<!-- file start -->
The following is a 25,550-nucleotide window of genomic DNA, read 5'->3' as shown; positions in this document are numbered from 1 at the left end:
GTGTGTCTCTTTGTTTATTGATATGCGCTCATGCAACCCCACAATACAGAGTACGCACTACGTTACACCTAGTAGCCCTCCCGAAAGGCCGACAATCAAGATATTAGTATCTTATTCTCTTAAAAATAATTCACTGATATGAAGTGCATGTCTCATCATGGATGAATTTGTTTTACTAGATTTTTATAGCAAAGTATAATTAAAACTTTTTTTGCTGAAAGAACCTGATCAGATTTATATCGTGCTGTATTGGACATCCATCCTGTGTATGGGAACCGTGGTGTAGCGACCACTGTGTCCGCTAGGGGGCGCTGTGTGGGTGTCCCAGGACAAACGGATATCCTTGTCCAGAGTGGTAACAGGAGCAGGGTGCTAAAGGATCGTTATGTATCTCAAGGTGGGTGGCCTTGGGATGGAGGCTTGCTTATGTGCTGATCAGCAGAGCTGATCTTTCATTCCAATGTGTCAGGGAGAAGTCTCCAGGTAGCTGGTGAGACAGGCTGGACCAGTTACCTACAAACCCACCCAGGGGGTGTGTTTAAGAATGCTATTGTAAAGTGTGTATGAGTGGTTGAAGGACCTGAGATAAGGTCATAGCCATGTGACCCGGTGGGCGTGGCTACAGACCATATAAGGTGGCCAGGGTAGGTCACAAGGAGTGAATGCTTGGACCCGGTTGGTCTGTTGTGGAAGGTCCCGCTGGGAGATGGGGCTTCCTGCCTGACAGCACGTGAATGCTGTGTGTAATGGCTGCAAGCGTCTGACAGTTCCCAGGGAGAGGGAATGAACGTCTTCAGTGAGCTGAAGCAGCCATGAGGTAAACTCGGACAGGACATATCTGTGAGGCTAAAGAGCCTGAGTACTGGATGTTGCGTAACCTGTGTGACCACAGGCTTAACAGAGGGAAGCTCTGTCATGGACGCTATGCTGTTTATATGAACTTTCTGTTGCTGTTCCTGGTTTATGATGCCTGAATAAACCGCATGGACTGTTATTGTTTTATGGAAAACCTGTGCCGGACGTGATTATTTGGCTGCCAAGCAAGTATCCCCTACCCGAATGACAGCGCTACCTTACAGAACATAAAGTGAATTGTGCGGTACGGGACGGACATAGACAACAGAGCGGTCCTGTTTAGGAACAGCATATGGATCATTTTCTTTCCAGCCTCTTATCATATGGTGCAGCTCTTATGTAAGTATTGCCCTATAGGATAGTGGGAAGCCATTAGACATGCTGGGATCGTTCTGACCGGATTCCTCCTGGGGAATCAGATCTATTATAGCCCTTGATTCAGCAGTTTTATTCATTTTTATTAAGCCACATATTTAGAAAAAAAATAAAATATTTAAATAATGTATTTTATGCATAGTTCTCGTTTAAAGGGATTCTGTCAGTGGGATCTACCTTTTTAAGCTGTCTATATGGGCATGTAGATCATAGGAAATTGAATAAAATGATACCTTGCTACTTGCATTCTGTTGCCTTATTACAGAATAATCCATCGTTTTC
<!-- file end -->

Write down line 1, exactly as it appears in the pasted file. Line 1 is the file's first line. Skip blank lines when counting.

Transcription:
The following is a 25,550-nucleotide window of genomic DNA, read 5'->3' as shown; positions in this document are numbered from 1 at the left end: